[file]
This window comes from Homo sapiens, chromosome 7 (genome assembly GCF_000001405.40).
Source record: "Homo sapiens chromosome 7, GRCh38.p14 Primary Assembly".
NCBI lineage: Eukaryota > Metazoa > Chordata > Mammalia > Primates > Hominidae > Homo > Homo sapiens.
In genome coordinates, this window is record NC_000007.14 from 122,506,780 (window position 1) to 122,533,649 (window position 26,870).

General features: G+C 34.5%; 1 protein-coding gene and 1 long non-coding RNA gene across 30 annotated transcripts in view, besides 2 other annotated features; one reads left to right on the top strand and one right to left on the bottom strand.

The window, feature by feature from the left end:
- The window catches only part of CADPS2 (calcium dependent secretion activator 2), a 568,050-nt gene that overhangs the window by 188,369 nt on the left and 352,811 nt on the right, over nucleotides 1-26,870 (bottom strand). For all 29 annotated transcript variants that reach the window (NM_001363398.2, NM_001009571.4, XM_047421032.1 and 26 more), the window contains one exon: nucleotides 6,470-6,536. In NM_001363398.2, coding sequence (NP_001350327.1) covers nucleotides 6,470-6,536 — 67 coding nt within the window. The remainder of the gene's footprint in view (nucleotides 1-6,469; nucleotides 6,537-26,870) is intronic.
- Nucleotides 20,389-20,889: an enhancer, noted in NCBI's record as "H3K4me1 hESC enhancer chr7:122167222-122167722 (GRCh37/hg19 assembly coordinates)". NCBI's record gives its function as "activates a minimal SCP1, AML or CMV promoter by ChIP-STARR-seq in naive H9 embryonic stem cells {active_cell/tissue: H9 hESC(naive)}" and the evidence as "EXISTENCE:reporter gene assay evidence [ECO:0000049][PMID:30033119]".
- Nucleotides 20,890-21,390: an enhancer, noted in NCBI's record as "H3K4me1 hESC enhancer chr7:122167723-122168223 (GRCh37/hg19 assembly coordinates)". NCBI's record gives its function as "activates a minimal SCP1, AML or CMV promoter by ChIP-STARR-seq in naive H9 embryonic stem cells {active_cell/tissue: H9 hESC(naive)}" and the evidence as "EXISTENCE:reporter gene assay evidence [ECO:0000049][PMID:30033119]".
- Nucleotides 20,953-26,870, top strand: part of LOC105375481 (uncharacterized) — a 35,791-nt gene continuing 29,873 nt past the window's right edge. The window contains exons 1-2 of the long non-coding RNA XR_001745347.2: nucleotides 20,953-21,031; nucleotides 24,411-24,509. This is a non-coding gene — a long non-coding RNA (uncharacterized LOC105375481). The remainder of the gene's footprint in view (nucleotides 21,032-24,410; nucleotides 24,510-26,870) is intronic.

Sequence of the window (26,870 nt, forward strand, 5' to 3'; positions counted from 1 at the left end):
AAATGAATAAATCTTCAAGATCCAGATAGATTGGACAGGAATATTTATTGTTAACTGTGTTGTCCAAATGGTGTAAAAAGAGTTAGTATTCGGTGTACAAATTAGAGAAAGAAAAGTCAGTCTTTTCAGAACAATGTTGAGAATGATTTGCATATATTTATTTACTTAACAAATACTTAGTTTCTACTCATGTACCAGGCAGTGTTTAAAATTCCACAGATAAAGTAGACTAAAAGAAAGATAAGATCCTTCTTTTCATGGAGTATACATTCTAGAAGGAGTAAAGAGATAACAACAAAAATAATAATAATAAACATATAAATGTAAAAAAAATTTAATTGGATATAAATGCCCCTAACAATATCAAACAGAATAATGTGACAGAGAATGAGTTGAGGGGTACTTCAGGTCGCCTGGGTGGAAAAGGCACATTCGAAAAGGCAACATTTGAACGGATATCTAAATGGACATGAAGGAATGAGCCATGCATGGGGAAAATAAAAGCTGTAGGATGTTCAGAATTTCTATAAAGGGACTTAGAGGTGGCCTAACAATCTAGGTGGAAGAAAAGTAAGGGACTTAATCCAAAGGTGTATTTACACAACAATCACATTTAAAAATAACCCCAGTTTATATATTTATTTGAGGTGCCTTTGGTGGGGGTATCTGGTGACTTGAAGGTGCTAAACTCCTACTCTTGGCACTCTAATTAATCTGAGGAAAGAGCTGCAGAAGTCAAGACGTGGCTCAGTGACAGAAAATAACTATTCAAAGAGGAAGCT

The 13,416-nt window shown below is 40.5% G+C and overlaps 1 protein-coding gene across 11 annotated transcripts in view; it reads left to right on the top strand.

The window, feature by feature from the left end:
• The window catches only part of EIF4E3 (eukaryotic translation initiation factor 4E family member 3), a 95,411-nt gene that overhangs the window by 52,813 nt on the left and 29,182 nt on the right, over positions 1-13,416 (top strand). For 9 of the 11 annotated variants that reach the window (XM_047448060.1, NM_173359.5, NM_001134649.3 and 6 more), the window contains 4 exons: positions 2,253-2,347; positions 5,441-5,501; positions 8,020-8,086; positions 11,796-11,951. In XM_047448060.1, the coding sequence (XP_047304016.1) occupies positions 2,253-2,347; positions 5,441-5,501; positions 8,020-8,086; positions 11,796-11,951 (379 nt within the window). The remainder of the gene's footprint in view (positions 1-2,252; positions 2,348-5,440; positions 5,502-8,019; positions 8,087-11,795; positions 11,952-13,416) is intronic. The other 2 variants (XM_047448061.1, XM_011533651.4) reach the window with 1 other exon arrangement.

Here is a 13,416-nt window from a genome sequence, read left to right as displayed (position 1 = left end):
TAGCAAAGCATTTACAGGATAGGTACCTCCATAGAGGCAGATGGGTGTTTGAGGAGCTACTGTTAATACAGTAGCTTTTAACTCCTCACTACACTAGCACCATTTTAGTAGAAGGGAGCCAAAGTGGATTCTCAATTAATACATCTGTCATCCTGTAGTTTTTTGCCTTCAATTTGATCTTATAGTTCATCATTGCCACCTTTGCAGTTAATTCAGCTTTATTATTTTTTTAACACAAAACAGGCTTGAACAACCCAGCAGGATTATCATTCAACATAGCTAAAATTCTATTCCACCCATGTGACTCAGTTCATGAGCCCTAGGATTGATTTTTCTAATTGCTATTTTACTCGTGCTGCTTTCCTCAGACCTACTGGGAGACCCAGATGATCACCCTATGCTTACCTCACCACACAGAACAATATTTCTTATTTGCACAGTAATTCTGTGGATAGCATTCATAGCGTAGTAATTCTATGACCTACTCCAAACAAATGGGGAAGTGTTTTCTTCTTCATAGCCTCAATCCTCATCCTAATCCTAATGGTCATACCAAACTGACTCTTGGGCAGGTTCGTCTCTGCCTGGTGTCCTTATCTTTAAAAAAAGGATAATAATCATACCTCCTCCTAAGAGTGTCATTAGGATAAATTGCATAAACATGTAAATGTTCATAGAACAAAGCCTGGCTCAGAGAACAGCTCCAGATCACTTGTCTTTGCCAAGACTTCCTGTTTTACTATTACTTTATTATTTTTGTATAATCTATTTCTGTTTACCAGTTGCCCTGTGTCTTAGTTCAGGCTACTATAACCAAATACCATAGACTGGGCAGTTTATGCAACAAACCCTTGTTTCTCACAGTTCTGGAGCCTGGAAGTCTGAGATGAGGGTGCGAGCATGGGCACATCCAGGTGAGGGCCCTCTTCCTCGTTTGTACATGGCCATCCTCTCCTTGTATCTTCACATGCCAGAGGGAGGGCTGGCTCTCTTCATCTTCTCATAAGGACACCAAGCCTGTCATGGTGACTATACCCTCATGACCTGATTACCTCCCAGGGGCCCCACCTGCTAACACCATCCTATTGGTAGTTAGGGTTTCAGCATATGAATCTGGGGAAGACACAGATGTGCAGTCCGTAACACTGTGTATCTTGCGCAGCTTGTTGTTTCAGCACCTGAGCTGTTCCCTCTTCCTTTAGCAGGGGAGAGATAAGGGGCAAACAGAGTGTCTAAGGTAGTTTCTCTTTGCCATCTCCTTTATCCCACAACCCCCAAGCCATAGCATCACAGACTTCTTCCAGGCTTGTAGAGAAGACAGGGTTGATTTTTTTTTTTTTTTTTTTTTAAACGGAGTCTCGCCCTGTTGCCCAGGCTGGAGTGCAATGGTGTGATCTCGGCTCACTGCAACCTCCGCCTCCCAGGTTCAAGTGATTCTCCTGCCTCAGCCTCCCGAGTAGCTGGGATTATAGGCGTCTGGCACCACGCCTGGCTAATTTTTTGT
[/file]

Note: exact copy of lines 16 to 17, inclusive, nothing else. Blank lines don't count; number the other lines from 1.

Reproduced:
Here is a 13,416-nt window from a genome sequence, read left to right as displayed (position 1 = left end):
TAGCAAAGCATTTACAGGATAGGTACCTCCATAGAGGCAGATGGGTGTTTGAGGAGCTACTGTTAATACAGTAGCTTTTAACTCCTCACTACACTAGCACCATTTTAGTAGAAGGGAGCCAAAGTGGATTCTCAATTAATACATCTGTCATCCTGTAGTTTTTTGCCTTCAATTTGATCTTATAGTTCATCATTGCCACCTTTGCAGTTAATTCAGCTTTATTATTTTTTTAACACAAAACAGGCTTGAACAACCCAGCAGGATTATCATTCAACATAGCTAAAATTCTATTCCACCCATGTGACTCAGTTCATGAGCCCTAGGATTGATTTTTCTAATTGCTATTTTACTCGTGCTGCTTTCCTCAGACCTACTGGGAGACCCAGATGATCACCCTATGCTTACCTCACCACACAGAACAATATTTCTTATTTGCACAGTAATTCTGTGGATAGCATTCATAGCGTAGTAATTCTATGACCTACTCCAAACAAATGGGGAAGTGTTTTCTTCTTCATAGCCTCAATCCTCATCCTAATCCTAATGGTCATACCAAACTGACTCTTGGGCAGGTTCGTCTCTGCCTGGTGTCCTTATCTTTAAAAAAAGGATAATAATCATACCTCCTCCTAAGAGTGTCATTAGGATAAATTGCATAAACATGTAAATGTTCATAGAACAAAGCCTGGCTCAGAGAACAGCTCCAGATCACTTGTCTTTGCCAAGACTTCCTGTTTTACTATTACTTTATTATTTTTGTATAATCTATTTCTGTTTACCAGTTGCCCTGTGTCTTAGTTCAGGCTACTATAACCAAATACCATAGACTGGGCAGTTTATGCAACAAACCCTTGTTTCTCACAGTTCTGGAGCCTGGAAGTCTGAGATGAGGGTGCGAGCATGGGCACATCCAGGTGAGGGCCCTCTTCCTCGTTTGTACATGGCCATCCTCTCCTTGTATCTTCACATGCCAGAGGGAGGGCTGGCTCTCTTCATCTTCTCATAAGGACACCAAGCCTGTCATGGTGACTATACCCTCATGACCTGATTACCTCCCAGGGGCCCCACCTGCTAACACCATCCTATTGGTAGTTAGGGTTTCAGCATATGAATCTGGGGAAGACACAGATGTGCAGTCCGTAACACTGTGTATCTTGCGCAGCTTGTTGTTTCAGCACCTGAGCTGTTCCCTCTTCCTTTAGCAGGGGAGAGATAAGGGGCAAACAGAGTGTCTAAGGTAGTTTCTCTTTGCCATCTCCTTTATCCCACAACCCCCAAGCCATAGCATCACAGACTTCTTCCAGGCTTGTAGAGAAGACAGGGTTGATTTTTTTTTTTTTTTTTTTTTAAACGGAGTCTCGCCCTGTTGCCCAGGCTGGAGTGCAATGGTGTGATCTCGGCTCACTGCAACCTCCGCCTCCCAGGTTCAAGTGATTCTCCTGCCTCAGCCTCCCGAGTAGCTGGGATTATAGGCGTCTGGCACCACGCCTGGCTAATTTTTTGT